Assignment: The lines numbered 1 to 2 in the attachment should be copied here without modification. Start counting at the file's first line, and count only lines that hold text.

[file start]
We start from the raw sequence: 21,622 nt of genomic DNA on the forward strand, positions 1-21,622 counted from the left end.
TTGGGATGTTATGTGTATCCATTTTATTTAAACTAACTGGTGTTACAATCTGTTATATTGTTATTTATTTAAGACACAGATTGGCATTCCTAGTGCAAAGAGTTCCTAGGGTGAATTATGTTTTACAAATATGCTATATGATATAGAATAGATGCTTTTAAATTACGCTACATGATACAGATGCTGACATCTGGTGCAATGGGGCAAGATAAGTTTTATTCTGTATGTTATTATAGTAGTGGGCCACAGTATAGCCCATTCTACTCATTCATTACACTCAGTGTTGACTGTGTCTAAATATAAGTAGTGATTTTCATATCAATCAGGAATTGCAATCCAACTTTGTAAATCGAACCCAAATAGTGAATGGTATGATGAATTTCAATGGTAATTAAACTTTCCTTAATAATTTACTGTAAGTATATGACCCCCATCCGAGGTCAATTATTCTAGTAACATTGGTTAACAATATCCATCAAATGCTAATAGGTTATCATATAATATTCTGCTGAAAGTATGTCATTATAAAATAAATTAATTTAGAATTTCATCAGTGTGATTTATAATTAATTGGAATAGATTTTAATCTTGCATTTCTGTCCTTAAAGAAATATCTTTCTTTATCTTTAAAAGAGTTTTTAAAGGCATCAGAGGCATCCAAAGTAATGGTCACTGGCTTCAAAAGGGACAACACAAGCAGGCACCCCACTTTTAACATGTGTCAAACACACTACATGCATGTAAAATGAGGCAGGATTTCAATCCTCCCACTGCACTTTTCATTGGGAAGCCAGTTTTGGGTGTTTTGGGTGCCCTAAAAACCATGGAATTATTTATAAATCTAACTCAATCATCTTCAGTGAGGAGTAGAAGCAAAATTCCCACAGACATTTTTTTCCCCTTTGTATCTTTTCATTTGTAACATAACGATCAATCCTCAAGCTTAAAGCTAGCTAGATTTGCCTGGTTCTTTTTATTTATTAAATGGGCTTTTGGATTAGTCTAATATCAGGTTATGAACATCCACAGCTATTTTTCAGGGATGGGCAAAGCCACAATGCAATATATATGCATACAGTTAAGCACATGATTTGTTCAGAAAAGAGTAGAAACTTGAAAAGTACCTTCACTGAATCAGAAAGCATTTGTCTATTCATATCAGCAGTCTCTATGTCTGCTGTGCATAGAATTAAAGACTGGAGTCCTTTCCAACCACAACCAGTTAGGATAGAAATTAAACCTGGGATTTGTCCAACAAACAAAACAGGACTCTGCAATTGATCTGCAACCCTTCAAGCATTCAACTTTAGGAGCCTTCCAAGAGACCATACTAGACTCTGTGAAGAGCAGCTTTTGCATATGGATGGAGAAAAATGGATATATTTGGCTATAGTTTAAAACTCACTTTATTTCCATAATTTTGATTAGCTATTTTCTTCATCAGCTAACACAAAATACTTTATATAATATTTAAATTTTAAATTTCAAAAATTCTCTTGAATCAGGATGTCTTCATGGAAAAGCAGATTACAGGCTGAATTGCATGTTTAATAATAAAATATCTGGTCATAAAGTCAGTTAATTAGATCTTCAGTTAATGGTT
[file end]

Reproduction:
We start from the raw sequence: 21,622 nt of genomic DNA on the forward strand, positions 1-21,622 counted from the left end.
TTGGGATGTTATGTGTATCCATTTTATTTAAACTAACTGGTGTTACAATCTGTTATATTGTTATTTATTTAAGACACAGATTGGCATTCCTAGTGCAAAGAGTTCCTAGGGTGAATTATGTTTTACAAATATGCTATATGATATAGAATAGATGCTTTTAAATTACGCTACATGATACAGATGCTGACATCTGGTGCAATGGGGCAAGATAAGTTTTATTCTGTATGTTATTATAGTAGTGGGCCACAGTATAGCCCATTCTACTCATTCATTACACTCAGTGTTGACTGTGTCTAAATATAAGTAGTGATTTTCATATCAATCAGGAATTGCAATCCAACTTTGTAAATCGAACCCAAATAGTGAATGGTATGATGAATTTCAATGGTAATTAAACTTTCCTTAATAATTTACTGTAAGTATATGACCCCCATCCGAGGTCAATTATTCTAGTAACATTGGTTAACAATATCCATCAAATGCTAATAGGTTATCATATAATATTCTGCTGAAAGTATGTCATTATAAAATAAATTAATTTAGAATTTCATCAGTGTGATTTATAATTAATTGGAATAGATTTTAATCTTGCATTTCTGTCCTTAAAGAAATATCTTTCTTTATCTTTAAAAGAGTTTTTAAAGGCATCAGAGGCATCCAAAGTAATGGTCACTGGCTTCAAAAGGGACAACACAAGCAGGCACCCCACTTTTAACATGTGTCAAACACACTACATGCATGTAAAATGAGGCAGGATTTCAATCCTCCCACTGCACTTTTCATTGGGAAGCCAGTTTTGGGTGTTTTGGGTGCCCTAAAAACCATGGAATTATTTATAAATCTAACTCAATCATCTTCAGTGAGGAGTAGAAGCAAAATTCCCACAGACATTTTTTTCCCCTTTGTATCTTTTCATTTGTAACATAACGATCAATCCTCAAGCTTAAAGCTAGCTAGATTTGCCTGGTTCTTTTTATTTATTAAATGGGCTTTTGGATTAGTCTAATATCAGGTTATGAACATCCACAGCTATTTTTCAGGGATGGGCAAAGCCACAATGCAATATATATGCATACAGTTAAGCACATGATTTGTTCAGAAAAGAGTAGAAACTTGAAAAGTACCTTCACTGAATCAGAAAGCATTTGTCTATTCATATCAGCAGTCTCTATGTCTGCTGTGCATAGAATTAAAGACTGGAGTCCTTTCCAACCACAACCAGTTAGGATAGAAATTAAACCTGGGATTTGTCCAACAAACAAAACAGGACTCTGCAATTGATCTGCAACCCTTCAAGCATTCAACTTTAGGAGCCTTCCAAGAGACCATACTAGACTCTGTGAAGAGCAGCTTTTGCATATGGATGGAGAAAAATGGATATATTTGGCTATAGTTTAAAACTCACTTTATTTCCATAATTTTGATTAGCTATTTTCTTCATCAGCTAACACAAAATACTTTATATAATATTTAAATTTTAAATTTCAAAAATTCTCTTGAATCAGGATGTCTTCATGGAAAAGCAGATTACAGGCTGAATTGCATGTTTAATAATAAAATATCTGGTCATAAAGTCAGTTAATTAGATCTTCAGTTAATGGTT